Short answer: Nobody knows. Between 0% and 100% of them.
These referendums were conducted as secret ballots, so nobody knows how anyone voted.
Based on that uncertainty, one can only give a minimal/maximal range as an answer.
On 5th June 1975 17,378,581 people (67.23% of total votes) voted Yes for entry into the then European Community.
On 23rd June 2016 17,410,742 people (51.89% of total votes) voted Yes for leaving the European Union.
Now we do not know how old the Yes-Voters from 1975 were because of the secret casting of ballots, but some of them will have already died. Let's roughly assume their age was evenly spread between 20 and 60, so they were born between 1915 and 1955. Let's further assume they get 80 years old, so only those born after 1936 will still be alive in 2016. This means that roughly 8.2 million people of these might still have been alive in 2016.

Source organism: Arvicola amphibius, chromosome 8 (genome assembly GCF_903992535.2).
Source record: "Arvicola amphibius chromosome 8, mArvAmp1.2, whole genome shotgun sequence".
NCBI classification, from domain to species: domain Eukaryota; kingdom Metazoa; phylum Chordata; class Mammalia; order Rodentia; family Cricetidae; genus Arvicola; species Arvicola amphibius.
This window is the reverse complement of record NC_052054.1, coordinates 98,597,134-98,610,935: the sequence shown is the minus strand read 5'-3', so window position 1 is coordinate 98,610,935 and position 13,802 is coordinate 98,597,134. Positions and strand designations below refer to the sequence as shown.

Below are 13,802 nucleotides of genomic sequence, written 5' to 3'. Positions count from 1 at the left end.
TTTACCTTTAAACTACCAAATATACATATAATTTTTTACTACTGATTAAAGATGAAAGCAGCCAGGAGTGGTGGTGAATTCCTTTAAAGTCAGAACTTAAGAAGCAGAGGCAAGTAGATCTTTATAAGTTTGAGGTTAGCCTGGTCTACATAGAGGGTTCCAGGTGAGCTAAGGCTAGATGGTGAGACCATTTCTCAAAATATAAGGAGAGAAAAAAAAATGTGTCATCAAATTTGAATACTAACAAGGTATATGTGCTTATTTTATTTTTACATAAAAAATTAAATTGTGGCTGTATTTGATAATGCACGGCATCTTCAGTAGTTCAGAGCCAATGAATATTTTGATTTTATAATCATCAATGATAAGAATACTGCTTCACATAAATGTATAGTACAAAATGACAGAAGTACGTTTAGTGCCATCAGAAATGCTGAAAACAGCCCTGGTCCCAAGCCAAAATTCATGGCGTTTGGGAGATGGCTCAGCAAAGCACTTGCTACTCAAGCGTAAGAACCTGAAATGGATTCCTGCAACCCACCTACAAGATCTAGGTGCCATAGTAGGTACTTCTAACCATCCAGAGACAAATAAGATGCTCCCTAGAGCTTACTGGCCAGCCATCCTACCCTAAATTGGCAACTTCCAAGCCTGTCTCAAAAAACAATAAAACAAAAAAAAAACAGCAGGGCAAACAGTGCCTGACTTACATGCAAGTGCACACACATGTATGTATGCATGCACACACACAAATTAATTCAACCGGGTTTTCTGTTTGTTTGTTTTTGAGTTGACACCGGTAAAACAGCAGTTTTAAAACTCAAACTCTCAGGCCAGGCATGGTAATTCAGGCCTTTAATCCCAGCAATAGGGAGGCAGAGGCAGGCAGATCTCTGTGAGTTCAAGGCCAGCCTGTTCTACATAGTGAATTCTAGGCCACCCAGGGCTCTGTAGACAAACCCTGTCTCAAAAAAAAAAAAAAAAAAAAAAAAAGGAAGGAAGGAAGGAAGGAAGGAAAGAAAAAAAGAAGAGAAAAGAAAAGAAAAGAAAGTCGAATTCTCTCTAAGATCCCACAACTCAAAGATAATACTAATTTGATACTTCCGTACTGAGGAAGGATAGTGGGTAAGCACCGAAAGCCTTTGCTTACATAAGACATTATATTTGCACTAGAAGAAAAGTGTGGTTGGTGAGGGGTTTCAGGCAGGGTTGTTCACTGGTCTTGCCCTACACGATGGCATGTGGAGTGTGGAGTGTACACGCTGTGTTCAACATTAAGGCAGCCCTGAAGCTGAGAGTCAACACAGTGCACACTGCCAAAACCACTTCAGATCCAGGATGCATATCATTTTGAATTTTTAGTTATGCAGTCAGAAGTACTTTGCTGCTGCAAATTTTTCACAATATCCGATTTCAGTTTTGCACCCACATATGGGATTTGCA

Some of them didn't vote. Voting age population turnout was 65.38% in 2016. So maybe 5.4 million people who voted Yes in 1975 may have voted also in 2016.
These 5.4 million could have all voted for Yes in 2016 to leave the EU, they also could have all voted for No in 2016 to not leave the EU. Everything is possible. In particular, because voting is secret, you cannot say anything about likely behavior. Maybe indeed they were overwhelmingly still convinced of the EU or maybe not. This information is not available and never will be and it is probably futile to speculate about it.
By looking at results in voting areas you might get to some better bounds but you would add new uncertainty because you don't know who moved to where in between. Exit polls might also give some insights even though they are far from perfect and might suffer from their own error margin or bias.